For decades, astrophysicists have thought that some sort of mysterious dark matter must provide most of the gravity that glues galaxies together. For nearly as long, scientists have tried to spot the stuff interacting with ordinary matter in some other way—say, by looking for particles of it bouncing off atomic nuclei. Now, a team of astronomers reports a potential sign of dark matter interacting—although not with ordinary matter, but with itself. If it holds up, that interpretation would require a major rethink of astrophysics and cosmology. But more prosaic explanations are possible, others caution.
"We sat down and tried to think what else might explain [the observation]," says Richard Massey, an astronomer at Durham University in the United Kingdom and lead author on the new paper. "We haven't come up with anything yet."
So far, all the astrophysical and cosmological data suggest that dark matter interacts only through gravity. Studies of the afterglow of the big bang—the so-called cosmic microwave background—show that dark matter makes up 82% of all matter in the universe, meaning that only 18% of matter is the ordinary stuff that forms galaxies, stars, and planets. Enormous computer simulations show that, as the universe evolved, dark matter gathered into ever bigger clumps. The gravity of a clump or "halo" draws in the ordinary matter to form a galaxy within it.
Those simulations assume that dark matter doesn't interact through any force besides gravity, not even with itself. Ordinary matter, by contrast, interacts through other forces, including the electromagnetic force that binds electrons in atoms and produces light. As a result, hot gas exerts a pressure, so that when two clusters of galaxies collide they can blow the gas out of each other. Astronomers have exploited this difference to demonstrate, in the galaxy collisions, the existence of dark matter. In such collisions, the gas ends up separate from the dark matter, which can be traced by the way its gravity distorts the images of more distant galaxies.
In recent years, some theorists have suggested that dark matter might also interact with itself. Such self-interacting dark matter might help smooth over certain sticky points in the simulations, such as their tendency to produce too many small galaxies and galaxies whose densities peak too sharply in the center—the so-called core-cusp problem.
Now, Massey and 21 others report possible direct evidence of such self-interaction. Using NASA's orbiting Hubble Space Telescope and the European Southern Observatory's Very Large Telescope—a battery of four 8.2-meter telescopes on Cerro Paranal in Chile—they studied a cluster of galaxies known as Abell 3827, about 1.3 billion light-years away. Its core contains four old elliptical galaxies and lines up on the sky with a far more distant spiral galaxy like our Milky Way. Thanks to its gravity, the cluster acts like a lens, not only distorting the image of the more distant galaxy, but also making four different fun house images of it appear around the cluster.
By comparing and, with the aid of a computer, unscrambling those images, Massey and colleagues were able map out the mass in the cluster, as they explain online today in the Monthly Notices of the Royal Astronomical Society. And that's where the surprise arose: The dark matter halo for one of the galaxies in the cluster appears to be separated from the stars in the galaxy itself. That offset is the hint that dark matter may be interacting with itself, Massey says.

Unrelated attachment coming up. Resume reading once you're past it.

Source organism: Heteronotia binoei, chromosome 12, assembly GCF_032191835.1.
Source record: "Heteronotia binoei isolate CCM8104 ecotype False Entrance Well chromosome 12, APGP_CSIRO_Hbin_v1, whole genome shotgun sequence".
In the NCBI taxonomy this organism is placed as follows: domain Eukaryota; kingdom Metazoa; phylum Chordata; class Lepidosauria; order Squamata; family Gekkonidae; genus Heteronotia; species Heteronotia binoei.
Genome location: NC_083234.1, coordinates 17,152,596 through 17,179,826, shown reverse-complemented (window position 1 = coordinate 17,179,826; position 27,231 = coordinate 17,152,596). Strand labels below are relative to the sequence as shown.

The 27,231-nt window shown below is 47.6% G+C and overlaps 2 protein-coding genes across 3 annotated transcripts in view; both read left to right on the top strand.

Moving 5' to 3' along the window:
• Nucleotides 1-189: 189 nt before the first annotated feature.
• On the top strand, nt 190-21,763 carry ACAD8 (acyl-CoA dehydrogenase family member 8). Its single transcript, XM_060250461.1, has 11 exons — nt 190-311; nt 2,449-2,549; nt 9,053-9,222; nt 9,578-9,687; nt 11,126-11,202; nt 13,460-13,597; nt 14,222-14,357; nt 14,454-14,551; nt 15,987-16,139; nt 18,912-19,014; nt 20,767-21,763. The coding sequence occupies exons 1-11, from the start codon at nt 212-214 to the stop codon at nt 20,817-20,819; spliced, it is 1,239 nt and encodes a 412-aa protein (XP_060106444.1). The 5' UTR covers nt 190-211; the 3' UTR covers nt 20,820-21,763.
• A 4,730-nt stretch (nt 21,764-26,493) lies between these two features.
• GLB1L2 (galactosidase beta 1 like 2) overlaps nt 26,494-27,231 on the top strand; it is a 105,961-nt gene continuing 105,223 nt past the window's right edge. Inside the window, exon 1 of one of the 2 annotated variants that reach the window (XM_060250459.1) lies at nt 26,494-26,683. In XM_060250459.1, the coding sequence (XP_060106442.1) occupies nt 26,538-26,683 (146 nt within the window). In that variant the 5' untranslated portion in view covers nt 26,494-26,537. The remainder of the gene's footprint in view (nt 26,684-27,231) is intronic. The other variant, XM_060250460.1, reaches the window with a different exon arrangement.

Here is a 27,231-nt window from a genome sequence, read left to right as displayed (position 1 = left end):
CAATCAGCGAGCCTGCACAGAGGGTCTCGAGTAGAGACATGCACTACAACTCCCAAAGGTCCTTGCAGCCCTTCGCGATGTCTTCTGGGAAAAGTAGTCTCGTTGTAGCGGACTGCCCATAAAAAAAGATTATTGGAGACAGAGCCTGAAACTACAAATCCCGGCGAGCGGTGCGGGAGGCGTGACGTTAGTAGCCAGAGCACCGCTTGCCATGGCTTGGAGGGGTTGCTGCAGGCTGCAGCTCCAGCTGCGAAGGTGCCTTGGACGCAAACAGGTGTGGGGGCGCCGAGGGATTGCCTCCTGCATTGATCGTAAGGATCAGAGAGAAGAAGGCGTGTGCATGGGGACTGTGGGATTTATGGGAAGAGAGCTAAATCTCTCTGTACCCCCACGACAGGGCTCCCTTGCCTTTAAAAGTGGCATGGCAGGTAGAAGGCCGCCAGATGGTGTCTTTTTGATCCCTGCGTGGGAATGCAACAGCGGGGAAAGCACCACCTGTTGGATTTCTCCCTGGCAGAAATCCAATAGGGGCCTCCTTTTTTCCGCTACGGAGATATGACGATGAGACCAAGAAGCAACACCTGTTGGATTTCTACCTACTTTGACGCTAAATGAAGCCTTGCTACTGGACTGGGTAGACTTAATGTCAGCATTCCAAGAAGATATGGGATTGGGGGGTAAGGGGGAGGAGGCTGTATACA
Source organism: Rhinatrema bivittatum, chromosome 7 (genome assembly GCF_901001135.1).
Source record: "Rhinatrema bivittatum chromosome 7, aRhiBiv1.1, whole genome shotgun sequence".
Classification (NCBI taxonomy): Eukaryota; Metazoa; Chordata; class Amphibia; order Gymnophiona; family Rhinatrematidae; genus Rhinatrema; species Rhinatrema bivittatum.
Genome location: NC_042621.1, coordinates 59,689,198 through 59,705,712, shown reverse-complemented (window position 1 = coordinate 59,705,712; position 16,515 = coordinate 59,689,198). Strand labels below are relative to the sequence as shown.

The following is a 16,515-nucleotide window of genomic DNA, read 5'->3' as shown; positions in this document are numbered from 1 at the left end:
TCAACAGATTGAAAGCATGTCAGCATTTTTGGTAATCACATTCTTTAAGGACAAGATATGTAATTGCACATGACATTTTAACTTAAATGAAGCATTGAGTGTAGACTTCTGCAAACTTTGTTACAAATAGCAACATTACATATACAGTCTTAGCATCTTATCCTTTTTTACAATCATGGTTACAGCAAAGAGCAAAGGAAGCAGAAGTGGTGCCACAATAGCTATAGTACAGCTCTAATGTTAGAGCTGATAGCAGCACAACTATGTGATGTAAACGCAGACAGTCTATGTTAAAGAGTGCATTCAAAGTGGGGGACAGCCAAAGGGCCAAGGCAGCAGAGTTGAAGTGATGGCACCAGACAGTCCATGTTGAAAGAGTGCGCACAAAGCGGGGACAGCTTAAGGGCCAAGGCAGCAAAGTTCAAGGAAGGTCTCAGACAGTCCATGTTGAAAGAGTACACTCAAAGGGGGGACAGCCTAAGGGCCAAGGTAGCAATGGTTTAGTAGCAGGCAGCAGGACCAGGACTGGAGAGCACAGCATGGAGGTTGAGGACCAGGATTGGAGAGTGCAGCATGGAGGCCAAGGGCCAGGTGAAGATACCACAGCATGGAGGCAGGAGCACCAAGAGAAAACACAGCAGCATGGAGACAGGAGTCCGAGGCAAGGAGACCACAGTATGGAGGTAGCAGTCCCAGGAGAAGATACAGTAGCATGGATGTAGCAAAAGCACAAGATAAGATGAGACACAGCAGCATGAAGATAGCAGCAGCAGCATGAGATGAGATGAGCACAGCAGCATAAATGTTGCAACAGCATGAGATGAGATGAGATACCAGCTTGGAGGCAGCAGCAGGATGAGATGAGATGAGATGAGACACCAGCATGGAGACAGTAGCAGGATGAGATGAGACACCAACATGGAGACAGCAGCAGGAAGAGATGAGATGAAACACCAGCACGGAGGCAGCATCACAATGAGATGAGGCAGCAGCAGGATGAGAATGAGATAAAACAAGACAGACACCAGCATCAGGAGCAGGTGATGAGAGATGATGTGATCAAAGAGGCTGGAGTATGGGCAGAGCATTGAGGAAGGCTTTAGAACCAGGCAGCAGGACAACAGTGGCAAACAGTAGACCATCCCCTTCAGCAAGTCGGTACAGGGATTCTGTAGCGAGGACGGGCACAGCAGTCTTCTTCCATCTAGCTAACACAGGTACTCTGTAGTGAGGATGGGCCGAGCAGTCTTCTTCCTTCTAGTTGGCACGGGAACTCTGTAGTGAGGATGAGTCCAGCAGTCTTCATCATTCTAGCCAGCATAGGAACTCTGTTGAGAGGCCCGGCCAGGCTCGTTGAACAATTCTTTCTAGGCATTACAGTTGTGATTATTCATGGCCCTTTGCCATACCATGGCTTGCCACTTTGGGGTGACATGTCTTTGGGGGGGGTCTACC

That's because when galaxies collide or interact, stars—in contrast to gas—should also interact only through gravity, as the distance between stars is so vast they never collide. But then, the stars and their dark matter halo should follow the same trajectories and remain united, Massey says. So the fact that the dark matter ends up separated from the stars suggests the dark matter interacts with itself in some way. "What you can take strongly is that we see an effect—that the dark matter does something different than the galaxy it once surrounded," he says.
"I can believe, potentially, the measured offset," says Maruša Bradač, an astronomer at the University of California, Davis. "But whether this is dark matter self-interacting or some [ordinary matter] effect, of which I can think of many, I think it's premature to say." For example, Bradač says, the churning interactions of the four galaxies themselves triggers the formation of stars separated from the dark matter halos. To test such possibilities, researchers need to model the detailed evolution of the cluster, she says. Massey says his team is already working on it.
Even if the observation is evidence that dark matter interacts with itself, that interaction appears to be about 1/1000 as strong as would be needed to explain away the core-cusp problem. In fact, 2 weeks ago Massey and colleagues published in Science a study of colliding galaxy clusters that limited the strength of such self-interactions. "That previous study showed that [the strength of the interaction] is low," Massey explains. The new result suggests that "it's really, really low, but it's not zero."